Bus drivers cruised the streets of Poland's second-largest city with horns blaring and flags waving in a "hunger demonstration" today as the independent Solidarity union federation came under mounting pressure from its own supporters to stage strikes over widespread shortages of food and other everyday needs.
Telex messages flooded into Solidarity offices around the country from factories calling for vigorous protests against inadequate supplies of food, detergents, and medicines. The outpouring came against the backdrop of a government statistical report on the past six months showing that the economy has entered a gradual process of collapse with significant drops in almost all fields of production.
Solidarity is attempting to steer the discontent, announcing its own demonstrations and setting up a special six-member task force under union leader Lech Walesa to negotiate with the Communist authorities. But union officials fear the uncorrdinated local protests could get out of hand unless food supplies improve in the near future.
For the second day running, Solidarity activists in Lodz, the country's second-largest city, staged their own protest. Employes of the local transport company who drove through the streets centered their complaints on a chronic shortage of meat.
The protests reach a climax Thursday when women and children plan to march through the city. The women, many of whom are employed in the textile industry, complain that they sometimes have to wait in line for up to 24 hours to buy their meat ration.
Threats of strikes were also reported from the nearly town of Piotrkow Tybunalski and the southern industrial city of Czestechowa. In the northern port of Gdansk, the scene of massive strikes last year, Solidarity members have been told not to pick up their monthly ration cards for August entitling them to 6.6 pounds of meat.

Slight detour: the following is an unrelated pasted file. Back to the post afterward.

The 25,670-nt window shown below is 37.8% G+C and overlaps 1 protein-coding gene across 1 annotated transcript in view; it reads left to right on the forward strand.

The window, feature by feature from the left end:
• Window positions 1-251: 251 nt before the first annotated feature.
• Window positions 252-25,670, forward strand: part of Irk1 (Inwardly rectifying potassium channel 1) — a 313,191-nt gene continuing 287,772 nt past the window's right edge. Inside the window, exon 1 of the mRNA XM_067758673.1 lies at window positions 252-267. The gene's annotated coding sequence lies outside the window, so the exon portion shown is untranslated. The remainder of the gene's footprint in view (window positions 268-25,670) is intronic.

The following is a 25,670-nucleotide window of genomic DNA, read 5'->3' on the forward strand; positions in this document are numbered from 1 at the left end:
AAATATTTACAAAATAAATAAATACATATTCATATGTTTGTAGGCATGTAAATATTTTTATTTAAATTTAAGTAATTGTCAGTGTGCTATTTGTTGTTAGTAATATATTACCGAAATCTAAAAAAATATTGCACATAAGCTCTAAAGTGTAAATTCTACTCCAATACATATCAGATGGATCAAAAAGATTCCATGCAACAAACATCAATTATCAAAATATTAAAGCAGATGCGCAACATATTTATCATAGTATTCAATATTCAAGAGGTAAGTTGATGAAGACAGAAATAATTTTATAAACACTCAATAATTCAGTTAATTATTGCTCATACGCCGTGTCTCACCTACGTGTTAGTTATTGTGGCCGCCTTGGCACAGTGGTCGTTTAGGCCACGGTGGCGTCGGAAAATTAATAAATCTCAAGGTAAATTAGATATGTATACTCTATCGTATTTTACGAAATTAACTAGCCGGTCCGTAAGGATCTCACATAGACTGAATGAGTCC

Most Polish economists believe there is little prospect of meat supples improving dramatically in the next few months. While this year's grain crop is expected to be good thanks to prolonged sunny weather, livestock herds have been run down and will take time to build up.
Emergency food supplies are beginning to arrive from abroad, including the United States, but still represent only a small proportion of Poland's needs. With declining exports and a hard currency debt of $27 billion, Poland has no money to pay for food imports.
The downward economic spiral was illustrated by the government's statistical report showing that exports had fallen 23 percent over the past year and imports 16 percent. Apartment building was down 30 percent, purchases of livestock from private farmers 23 percent and coal production 22 percent.
Coal exports, traditionally Poland's biggest single hard currency earner, were down to 8.5 million metric tons in the first six months of this year from 19.5 million in the same period last year.
Poland's primary economic problem is that, deprived of hard currency earnings, it cannot afford to buy essential raw materials and spare parts to keep its industry going. This has caused widespread production losses and created chronic shortages of practically every basic consumer item from cigarettes to detergents to matches.
The decline was also reflected in a small news item announcing that Warsaw public transport will soon have to drastically reduce its services because of a lack of tires and spare parts. More than 375 trams and 300 buses are already idle and, over the next week, the remainder could run out of motor oil and brake fluid. Public transport has already been cut back in several major cities including Lodz.
Meanwhile, a dispute regarded as a test case of workers' rights to elect their own director has been temporarily resolved. Under a compromise reached last week, the workers' choice for director of the state airline Lot will become commercial manager and first deputy director. He will share power with the government's appointment as director, an Air Force general.